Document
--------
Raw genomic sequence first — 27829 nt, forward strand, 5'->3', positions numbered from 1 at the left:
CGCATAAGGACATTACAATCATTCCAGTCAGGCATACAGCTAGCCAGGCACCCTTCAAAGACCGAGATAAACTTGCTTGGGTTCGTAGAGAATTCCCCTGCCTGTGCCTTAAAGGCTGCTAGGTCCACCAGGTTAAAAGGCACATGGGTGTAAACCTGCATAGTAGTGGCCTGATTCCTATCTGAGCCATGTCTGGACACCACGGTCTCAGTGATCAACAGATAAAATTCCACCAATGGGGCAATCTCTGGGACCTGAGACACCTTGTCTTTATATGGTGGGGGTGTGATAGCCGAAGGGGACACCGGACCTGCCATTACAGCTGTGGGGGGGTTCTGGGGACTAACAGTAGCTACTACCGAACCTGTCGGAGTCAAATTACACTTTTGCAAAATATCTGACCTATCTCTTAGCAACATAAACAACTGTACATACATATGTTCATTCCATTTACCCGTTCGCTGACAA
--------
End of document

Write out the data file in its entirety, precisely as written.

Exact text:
Raw genomic sequence first — 27829 nt, forward strand, 5'->3', positions numbered from 1 at the left:
CGCATAAGGACATTACAATCATTCCAGTCAGGCATACAGCTAGCCAGGCACCCTTCAAAGACCGAGATAAACTTGCTTGGGTTCGTAGAGAATTCCCCTGCCTGTGCCTTAAAGGCTGCTAGGTCCACCAGGTTAAAAGGCACATGGGTGTAAACCTGCATAGTAGTGGCCTGATTCCTATCTGAGCCATGTCTGGACACCACGGTCTCAGTGATCAACAGATAAAATTCCACCAATGGGGCAATCTCTGGGACCTGAGACACCTTGTCTTTATATGGTGGGGGTGTGATAGCCGAAGGGGACACCGGACCTGCCATTACAGCTGTGGGGGGGTTCTGGGGACTAACAGTAGCTACTACCGAACCTGTCGGAGTCAAATTACACTTTTGCAAAATATCTGACCTATCTCTTAGCAACATAAACAACTGTACATACATATGTTCATTCCATTTACCCGTTCGCTGACAA